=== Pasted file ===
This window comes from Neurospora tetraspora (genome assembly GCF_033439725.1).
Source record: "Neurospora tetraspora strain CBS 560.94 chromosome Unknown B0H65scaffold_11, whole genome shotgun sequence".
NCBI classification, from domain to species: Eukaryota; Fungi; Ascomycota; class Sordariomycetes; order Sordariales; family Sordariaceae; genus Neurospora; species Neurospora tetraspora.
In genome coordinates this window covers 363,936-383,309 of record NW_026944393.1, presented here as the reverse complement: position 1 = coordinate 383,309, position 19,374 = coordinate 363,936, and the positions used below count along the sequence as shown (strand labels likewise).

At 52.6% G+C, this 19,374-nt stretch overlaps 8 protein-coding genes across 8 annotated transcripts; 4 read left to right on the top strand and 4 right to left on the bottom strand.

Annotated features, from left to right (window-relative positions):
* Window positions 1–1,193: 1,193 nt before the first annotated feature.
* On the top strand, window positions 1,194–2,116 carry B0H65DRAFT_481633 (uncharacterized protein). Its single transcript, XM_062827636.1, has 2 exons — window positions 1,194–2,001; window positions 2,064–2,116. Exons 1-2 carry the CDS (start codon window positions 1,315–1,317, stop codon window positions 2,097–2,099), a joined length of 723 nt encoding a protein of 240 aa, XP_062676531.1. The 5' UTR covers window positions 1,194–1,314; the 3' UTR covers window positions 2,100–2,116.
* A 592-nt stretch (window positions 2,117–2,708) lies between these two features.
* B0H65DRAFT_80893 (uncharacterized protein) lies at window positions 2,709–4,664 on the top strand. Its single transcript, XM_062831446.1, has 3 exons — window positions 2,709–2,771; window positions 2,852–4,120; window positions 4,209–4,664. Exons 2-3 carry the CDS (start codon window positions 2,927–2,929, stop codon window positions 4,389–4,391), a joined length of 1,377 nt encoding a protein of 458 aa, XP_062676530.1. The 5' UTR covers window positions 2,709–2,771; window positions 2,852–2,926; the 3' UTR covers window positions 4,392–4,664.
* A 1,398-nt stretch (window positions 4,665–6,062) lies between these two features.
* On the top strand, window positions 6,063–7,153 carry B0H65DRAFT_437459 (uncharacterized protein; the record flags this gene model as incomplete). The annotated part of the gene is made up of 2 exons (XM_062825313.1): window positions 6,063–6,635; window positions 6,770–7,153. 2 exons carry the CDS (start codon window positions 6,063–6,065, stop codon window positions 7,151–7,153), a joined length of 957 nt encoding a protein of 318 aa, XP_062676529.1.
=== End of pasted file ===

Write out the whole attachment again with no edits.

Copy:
This window comes from Neurospora tetraspora (genome assembly GCF_033439725.1).
Source record: "Neurospora tetraspora strain CBS 560.94 chromosome Unknown B0H65scaffold_11, whole genome shotgun sequence".
NCBI classification, from domain to species: Eukaryota; Fungi; Ascomycota; class Sordariomycetes; order Sordariales; family Sordariaceae; genus Neurospora; species Neurospora tetraspora.
In genome coordinates this window covers 363,936-383,309 of record NW_026944393.1, presented here as the reverse complement: position 1 = coordinate 383,309, position 19,374 = coordinate 363,936, and the positions used below count along the sequence as shown (strand labels likewise).

At 52.6% G+C, this 19,374-nt stretch overlaps 8 protein-coding genes across 8 annotated transcripts; 4 read left to right on the top strand and 4 right to left on the bottom strand.

Annotated features, from left to right (window-relative positions):
* Window positions 1–1,193: 1,193 nt before the first annotated feature.
* On the top strand, window positions 1,194–2,116 carry B0H65DRAFT_481633 (uncharacterized protein). Its single transcript, XM_062827636.1, has 2 exons — window positions 1,194–2,001; window positions 2,064–2,116. Exons 1-2 carry the CDS (start codon window positions 1,315–1,317, stop codon window positions 2,097–2,099), a joined length of 723 nt encoding a protein of 240 aa, XP_062676531.1. The 5' UTR covers window positions 1,194–1,314; the 3' UTR covers window positions 2,100–2,116.
* A 592-nt stretch (window positions 2,117–2,708) lies between these two features.
* B0H65DRAFT_80893 (uncharacterized protein) lies at window positions 2,709–4,664 on the top strand. Its single transcript, XM_062831446.1, has 3 exons — window positions 2,709–2,771; window positions 2,852–4,120; window positions 4,209–4,664. Exons 2-3 carry the CDS (start codon window positions 2,927–2,929, stop codon window positions 4,389–4,391), a joined length of 1,377 nt encoding a protein of 458 aa, XP_062676530.1. The 5' UTR covers window positions 2,709–2,771; window positions 2,852–2,926; the 3' UTR covers window positions 4,392–4,664.
* A 1,398-nt stretch (window positions 4,665–6,062) lies between these two features.
* On the top strand, window positions 6,063–7,153 carry B0H65DRAFT_437459 (uncharacterized protein; the record flags this gene model as incomplete). The annotated part of the gene is made up of 2 exons (XM_062825313.1): window positions 6,063–6,635; window positions 6,770–7,153. 2 exons carry the CDS (start codon window positions 6,063–6,065, stop codon window positions 7,151–7,153), a joined length of 957 nt encoding a protein of 318 aa, XP_062676529.1.